IMPROVED CONDUCTIVE POLYMER

A polymer composition comprises at least one substantially non-conductive polymer binder and at least first and second electrically conductive fillers, wherein the first electrically conductive filler is comprised of particles having a void bearing structure, and the second electrically conductive filler is comprised of particles which are substantially spherical in shape.

Skip to: Description  ·  Claims  · Patent History  ·  Patent History
Description
RELATED APPLICATIONS

This application is a national stage entry under 35 U.S.C. § 371 of PCT/GB2016/051920, entitled “Improved Conductive Polymer” and filed Jun. 27, 2016. The prior application is herein incorporated by reference in its entirety.

FIELD OF THE INVENTION

The present invention relates to conductive polymers and in particular to conductive polymers in which conduction is by tunnelling.

BACKGROUND OF THE INVENTION

Electrically conductive polymer compositions which exhibit changing electrical resistance when subject to compressive or tensile forces are known. Typically, these compositions comprise void bearing particles and conduct by quantum tunnelling.

Quantum tunnelling describes a conduction mechanism which occurs when the inter particle distance decreases such that the insulating barriers between adjacent conductive particles are so thin that quantum tunnelling occurs through the thin insulating barriers. The presence of spikes and voids in the filler particles amplifies the electric fields within the composites. Large resistance ranges are a consequence of field-enhanced quantum tunnelling.

Field-enhanced tunnelling occurs with filler particles that contain voids. Voids are defined by considering an imaginary closed surface tracing the protrusions on the particles. If the volume enclosed by the imaginary closed surface is larger than the volume of the filler particle this indicates the existence of protrusions on the filler particles. These protrusions are the source of field-enhanced tunnelling. The degree of field enhancement is dependent on the number and sharpness of the protrusions. It is voids between external protrusions that are referred to in this specification, not voids in hollow materials such as carbon nanotubes.

Void bearing particles are particles such as spiky nickel.

GB2450587 describes an electrically conductive polymer composition comprising a non-conductive polymer binder, first electrically conductive filler particles that are void bearing and second electrically conductive filler particles that are acicular.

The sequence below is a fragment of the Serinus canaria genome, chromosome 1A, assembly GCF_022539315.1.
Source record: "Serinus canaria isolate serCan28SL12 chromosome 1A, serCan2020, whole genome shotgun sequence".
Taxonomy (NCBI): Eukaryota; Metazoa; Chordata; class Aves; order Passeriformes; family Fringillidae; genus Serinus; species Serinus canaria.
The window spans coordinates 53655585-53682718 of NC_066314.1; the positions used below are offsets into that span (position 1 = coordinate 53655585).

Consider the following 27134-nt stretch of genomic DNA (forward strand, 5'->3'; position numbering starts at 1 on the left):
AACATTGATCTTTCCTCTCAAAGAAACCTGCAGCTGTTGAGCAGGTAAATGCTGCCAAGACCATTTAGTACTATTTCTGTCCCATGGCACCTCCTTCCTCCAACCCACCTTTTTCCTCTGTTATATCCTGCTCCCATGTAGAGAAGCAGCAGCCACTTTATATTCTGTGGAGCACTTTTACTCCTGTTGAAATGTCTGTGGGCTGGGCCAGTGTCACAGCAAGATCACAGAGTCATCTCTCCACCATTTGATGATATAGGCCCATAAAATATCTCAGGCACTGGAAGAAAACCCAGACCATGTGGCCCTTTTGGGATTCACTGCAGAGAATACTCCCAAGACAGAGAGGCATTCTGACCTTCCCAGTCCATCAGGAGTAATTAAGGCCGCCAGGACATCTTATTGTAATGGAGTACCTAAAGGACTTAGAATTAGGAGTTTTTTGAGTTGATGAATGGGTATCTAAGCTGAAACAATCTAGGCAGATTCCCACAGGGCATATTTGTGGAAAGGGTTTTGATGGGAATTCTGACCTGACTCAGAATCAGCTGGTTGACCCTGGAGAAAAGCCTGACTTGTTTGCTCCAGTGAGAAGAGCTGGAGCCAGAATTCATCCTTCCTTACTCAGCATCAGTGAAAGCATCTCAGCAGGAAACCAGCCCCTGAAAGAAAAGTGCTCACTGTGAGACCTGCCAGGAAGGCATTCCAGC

The invention described in GB2450587 is said to reduce noise and to allow the relationship between compression and change in resistance to be better controlled.

Whilst the use of electrically conductive acicular particles allow the start resistance of the composite to be reduced, a start resistance nevertheless remains. Further, whilst the use of electrically conductive acicular particles may reduce noise, the electrical signal nevertheless remains noisy, since noise is associated with field enhanced quantum tunnelling.

It would be desirable to produce an electrically conductive polymer that is sensitive to changes in pressure, has a wide working range and which exhibits low noise.

Surprisingly, it has been found that by mixing electrically conductive void bearing particles, such as spiky nickel with electrically conductive particles that are spherical in shape, an electrically conductive polymer with enhanced performance characteristics can be produced.

The term, “substantially spherical” is not limited to particles only having a smooth surface. A particle that has many sides such as an octahedron or a dodecahedron for example would be considered to be substantially spherical in the context of this invention.

SUMMARY

According to the invention there is provided a polymer composition comprising at least one substantially non-conductive elastomeric polymer binder and at least first and second electrically conductive fillers, wherein the conductivity of the polymer composition in an unstressed state is related to the conductivity of the elastomeric non-conductive polymer binder and in a stressed state to the conductivity resulting from the presence of the at least first and second electrically conductive fillers in the composition, characterised in that the first electrically conductive filler is comprised of particles having a void bearing structure, and the second electrically conductive filler is comprised of particles which are substantially spherical in shape.

Preferably, the second electrically conductive filler is comprised of magnetite.

Advantageously, the magnetite is synthetic magnetite.

The magnetite may be naturally occurring magnetite processed such that the particles are substantially spherical in shape.

The magnetite may be a mixture of synthetic and naturally occurring magnetite processed such that the particles are substantially spherical in shape.

Preferably, the particle size of the magnetite, whether synthetic magnetite or processed naturally occurring magnetite is five micron or less, and more preferably less than one micron. More preferably, the magnetite particles are between 0.1 and 0.3 micron and still more preferably around 0.2 micron.

Preferably, the first electrically conductive filler is spiky nickel. Advantageously, the particle size of the spiky nickel is around 3 micron. The form of spiky nickel used may be Vale nickel 123 or nickel 255.